I always forget that initially Paris is rather formidable. I forget because that memory is later overshadowed by the light and beauty and joie de vivre of the city, but at first….ooh la la.
Everyone is Paris seems to be in a hurry, moving quickly and purposefully. No lollygagging here. People seem to have a sixth sense about when the streetlights will change or even when waiting is simply not required. I patiently watch for the little green man, as most people do, most of the time – but at other times it’s like the crowd has been given a silent sign and they surge forward regardless of the colour of the little man. I run the risk of obstructing the flow if I don’t go with them, so I do, feeling just a little anxious that a gendarme or angry motorist will upbraid me.
Pausing to check my map makes me feel quite out of step, so generally I too try to stride along purposefully. The street names are clearly posted high on the sides of the buildings (although some signs are old, worn and a bit tricky to decipher), but of course Paris was not built on a grid, or indeed according to any plan. The first day I set off to find my school on foot, I made a wrong turn because I misread a street sign. Feeling panicky that I’d be late for class and have an irate professeur, I thought about asking the people rushing past me for guidance, but really they seemed so pressés, I didn’t dare. I found a Tabac and asked if I could buy a map. 5€ later, I had a fantastic little book with maps by arrondissement. As it turns out, I was about 2 blocks from the school, and made it exactly on time.
Some things have changed in Paris over the past 50 years (I lived in Montmartre for a year in 1963-40, when I was…quite young.) It does not smell the same at all. I have the most distinct memory of the smell of Paris from my youth – a strong and somewhat repulsive mixture of French cigarette smoke, garlic and urine. I don’t miss this odour. Well, maybe I do, just a little. The air seems very clean now. Fortunately so do the sidewalks, although even today the French do not clean up after their dogs as well as, say, Canadians do – so it is worth watching one’s step.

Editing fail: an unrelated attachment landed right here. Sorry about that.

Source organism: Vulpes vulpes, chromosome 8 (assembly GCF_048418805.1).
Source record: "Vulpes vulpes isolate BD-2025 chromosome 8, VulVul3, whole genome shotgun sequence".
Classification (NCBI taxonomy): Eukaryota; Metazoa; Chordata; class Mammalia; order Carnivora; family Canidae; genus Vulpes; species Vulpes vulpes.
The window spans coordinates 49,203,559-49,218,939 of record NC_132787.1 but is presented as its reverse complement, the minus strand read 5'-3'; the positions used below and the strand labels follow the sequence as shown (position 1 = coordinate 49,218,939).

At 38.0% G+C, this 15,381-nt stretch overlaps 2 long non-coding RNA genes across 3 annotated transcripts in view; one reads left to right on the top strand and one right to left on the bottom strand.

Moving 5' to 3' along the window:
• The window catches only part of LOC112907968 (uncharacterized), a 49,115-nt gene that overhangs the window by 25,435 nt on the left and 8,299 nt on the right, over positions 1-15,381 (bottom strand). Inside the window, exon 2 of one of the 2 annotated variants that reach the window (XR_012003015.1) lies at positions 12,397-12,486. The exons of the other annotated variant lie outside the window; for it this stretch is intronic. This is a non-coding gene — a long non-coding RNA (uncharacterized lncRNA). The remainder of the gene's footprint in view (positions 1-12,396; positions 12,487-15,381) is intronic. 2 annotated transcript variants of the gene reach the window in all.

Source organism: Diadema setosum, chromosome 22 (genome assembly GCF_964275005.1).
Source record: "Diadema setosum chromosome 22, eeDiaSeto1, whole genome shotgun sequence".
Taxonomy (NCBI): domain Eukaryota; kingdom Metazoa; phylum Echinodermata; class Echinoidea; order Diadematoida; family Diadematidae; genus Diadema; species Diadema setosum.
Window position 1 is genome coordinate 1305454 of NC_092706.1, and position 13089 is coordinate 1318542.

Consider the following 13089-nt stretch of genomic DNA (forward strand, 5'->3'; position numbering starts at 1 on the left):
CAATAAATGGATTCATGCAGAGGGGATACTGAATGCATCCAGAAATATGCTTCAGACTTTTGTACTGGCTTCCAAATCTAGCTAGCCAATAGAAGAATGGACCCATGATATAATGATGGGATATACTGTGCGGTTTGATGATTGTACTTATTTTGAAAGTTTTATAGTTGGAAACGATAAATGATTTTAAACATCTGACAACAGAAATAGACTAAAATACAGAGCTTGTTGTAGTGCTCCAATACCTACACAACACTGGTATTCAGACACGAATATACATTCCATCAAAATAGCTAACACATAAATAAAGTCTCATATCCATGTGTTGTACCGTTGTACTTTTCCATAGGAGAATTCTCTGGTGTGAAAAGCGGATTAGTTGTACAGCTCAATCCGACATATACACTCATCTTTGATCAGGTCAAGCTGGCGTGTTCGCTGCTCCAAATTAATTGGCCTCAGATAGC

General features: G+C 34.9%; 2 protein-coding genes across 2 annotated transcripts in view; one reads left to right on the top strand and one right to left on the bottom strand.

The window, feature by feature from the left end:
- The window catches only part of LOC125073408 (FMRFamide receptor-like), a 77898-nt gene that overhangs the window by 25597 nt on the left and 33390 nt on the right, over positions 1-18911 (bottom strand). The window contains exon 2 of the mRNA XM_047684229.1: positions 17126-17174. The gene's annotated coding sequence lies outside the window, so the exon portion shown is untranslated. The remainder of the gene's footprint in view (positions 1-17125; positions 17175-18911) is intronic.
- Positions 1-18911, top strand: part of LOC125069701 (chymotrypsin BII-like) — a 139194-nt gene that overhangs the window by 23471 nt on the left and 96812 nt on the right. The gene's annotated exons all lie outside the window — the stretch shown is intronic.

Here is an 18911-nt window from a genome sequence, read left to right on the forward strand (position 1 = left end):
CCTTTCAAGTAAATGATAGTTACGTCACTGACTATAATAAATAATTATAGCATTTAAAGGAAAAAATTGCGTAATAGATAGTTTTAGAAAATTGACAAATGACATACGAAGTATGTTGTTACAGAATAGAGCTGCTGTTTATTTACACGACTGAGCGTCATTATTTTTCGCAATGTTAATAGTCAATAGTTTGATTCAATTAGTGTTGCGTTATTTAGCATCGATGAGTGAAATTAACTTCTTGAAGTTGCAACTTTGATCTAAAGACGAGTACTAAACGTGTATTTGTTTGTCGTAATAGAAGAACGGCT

What I miss most are the little specialty shops, which used to populate every street. Some few remain: the ubiquitous boulangeries and pâtisseries (usually in the same shop) and the boucheries. But I have not seen a single charcuterie or epicerie, shops that sold charcuterie and lovely little French shredded salads, nor any papeteries or fromageries. In their place are many supermarkets, where the food is very good, but…it is not the same. It is, in fact, easier to shop in such all-in-one places as a foreigner, but it lacks the intimacy of the Parisian shopping of old. Still, the food is fresh and good. I bought a very basic package of chicken thighs – not organic or expensive or anything, cooked them quite simply and could not believe how good they tasted. Like chicken, not…whatever it is that most chicken tastes like at home.
The metros are cleaner and more automated, of course, but there are still long walks within metro stations to get from one ligne to another. The streets remain either very narrow – and the sidewalks even narrower – or wide – beautiful boulevards; there is little in-between. People are still both friendly and formal: “Bonjour, Madame (or Monsieur)” is de rigueur upon entering a shop – and they are rather more forgiving of bad French than in days of yore.
My first week here has been grey and rainy, but tomorrow, it will be springtime in Paris and I have the whole weekend to explore old haunts. Fantastique, alors!